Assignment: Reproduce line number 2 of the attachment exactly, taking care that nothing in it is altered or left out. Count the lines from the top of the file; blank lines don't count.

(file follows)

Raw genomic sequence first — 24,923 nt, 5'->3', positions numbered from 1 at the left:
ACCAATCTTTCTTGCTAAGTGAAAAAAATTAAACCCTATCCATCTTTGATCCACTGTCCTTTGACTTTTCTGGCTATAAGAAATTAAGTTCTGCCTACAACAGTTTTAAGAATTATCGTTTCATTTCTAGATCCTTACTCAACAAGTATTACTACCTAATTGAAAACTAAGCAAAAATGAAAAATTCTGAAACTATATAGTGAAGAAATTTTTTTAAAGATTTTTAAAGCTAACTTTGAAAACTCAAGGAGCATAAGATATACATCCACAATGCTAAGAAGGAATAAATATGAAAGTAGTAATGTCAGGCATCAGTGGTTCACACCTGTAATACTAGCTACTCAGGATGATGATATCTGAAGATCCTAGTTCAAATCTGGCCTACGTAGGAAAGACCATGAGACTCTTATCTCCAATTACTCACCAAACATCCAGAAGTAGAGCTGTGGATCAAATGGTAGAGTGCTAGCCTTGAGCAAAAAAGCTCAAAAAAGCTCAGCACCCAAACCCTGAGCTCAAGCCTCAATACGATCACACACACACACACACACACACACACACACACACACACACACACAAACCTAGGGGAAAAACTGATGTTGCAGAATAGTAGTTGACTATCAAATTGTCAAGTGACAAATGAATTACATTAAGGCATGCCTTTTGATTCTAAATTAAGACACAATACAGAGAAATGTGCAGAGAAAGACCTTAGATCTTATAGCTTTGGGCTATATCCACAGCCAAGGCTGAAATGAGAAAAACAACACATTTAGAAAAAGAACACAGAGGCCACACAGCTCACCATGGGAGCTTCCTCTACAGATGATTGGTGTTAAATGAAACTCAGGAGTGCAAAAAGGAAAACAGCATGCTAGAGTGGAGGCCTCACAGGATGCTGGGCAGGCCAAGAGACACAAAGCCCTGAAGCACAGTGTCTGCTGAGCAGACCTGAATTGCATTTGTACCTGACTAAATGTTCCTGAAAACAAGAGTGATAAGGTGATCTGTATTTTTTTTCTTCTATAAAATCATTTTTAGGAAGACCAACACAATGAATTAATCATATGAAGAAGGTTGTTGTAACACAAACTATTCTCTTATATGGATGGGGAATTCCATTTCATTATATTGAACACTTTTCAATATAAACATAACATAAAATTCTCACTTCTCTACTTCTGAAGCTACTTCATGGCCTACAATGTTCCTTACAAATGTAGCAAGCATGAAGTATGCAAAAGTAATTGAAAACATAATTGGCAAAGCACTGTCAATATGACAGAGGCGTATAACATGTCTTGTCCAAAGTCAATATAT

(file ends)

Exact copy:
ACCAATCTTTCTTGCTAAGTGAAAAAAATTAAACCCTATCCATCTTTGATCCACTGTCCTTTGACTTTTCTGGCTATAAGAAATTAAGTTCTGCCTACAACAGTTTTAAGAATTATCGTTTCATTTCTAGATCCTTACTCAACAAGTATTACTACCTAATTGAAAACTAAGCAAAAATGAAAAATTCTGAAACTATATAGTGAAGAAATTTTTTTAAAGATTTTTAAAGCTAACTTTGAAAACTCAAGGAGCATAAGATATACATCCACAATGCTAAGAAGGAATAAATATGAAAGTAGTAATGTCAGGCATCAGTGGTTCACACCTGTAATACTAGCTACTCAGGATGATGATATCTGAAGATCCTAGTTCAAATCTGGCCTACGTAGGAAAGACCATGAGACTCTTATCTCCAATTACTCACCAAACATCCAGAAGTAGAGCTGTGGATCAAATGGTAGAGTGCTAGCCTTGAGCAAAAAAGCTCAAAAAAGCTCAGCACCCAAACCCTGAGCTCAAGCCTCAATACGATCACACACACACACACACACACACACACACACACACACACACACACAAACCTAGGGGAAAAACTGATGTTGCAGAATAGTAGTTGACTATCAAATTGTCAAGTGACAAATGAATTACATTAAGGCATGCCTTTTGATTCTAAATTAAGACACAATACAGAGAAATGTGCAGAGAAAGACCTTAGATCTTATAGCTTTGGGCTATATCCACAGCCAAGGCTGAAATGAGAAAAACAACACATTTAGAAAAAGAACACAGAGGCCACACAGCTCACCATGGGAGCTTCCTCTACAGATGATTGGTGTTAAATGAAACTCAGGAGTGCAAAAAGGAAAACAGCATGCTAGAGTGGAGGCCTCACAGGATGCTGGGCAGGCCAAGAGACACAAAGCCCTGAAGCACAGTGTCTGCTGAGCAGACCTGAATTGCATTTGTACCTGACTAAATGTTCCTGAAAACAAGAGTGATAAGGTGATCTGTATTTTTTTTCTTCTATAAAATCATTTTTAGGAAGACCAACACAATGAATTAATCATATGAAGAAGGTTGTTGTAACACAAACTATTCTCTTATATGGATGGGGAATTCCATTTCATTATATTGAACACTTTTCAATATAAACATAACATAAAATTCTCACTTCTCTACTTCTGAAGCTACTTCATGGCCTACAATGTTCCTTACAAATGTAGCAAGCATGAAGTATGCAAAAGTAATTGAAAACATAATTGGCAAAGCACTGTCAATATGACAGAGGCGTATAACATGTCTTGTCCAAAGTCAATATAT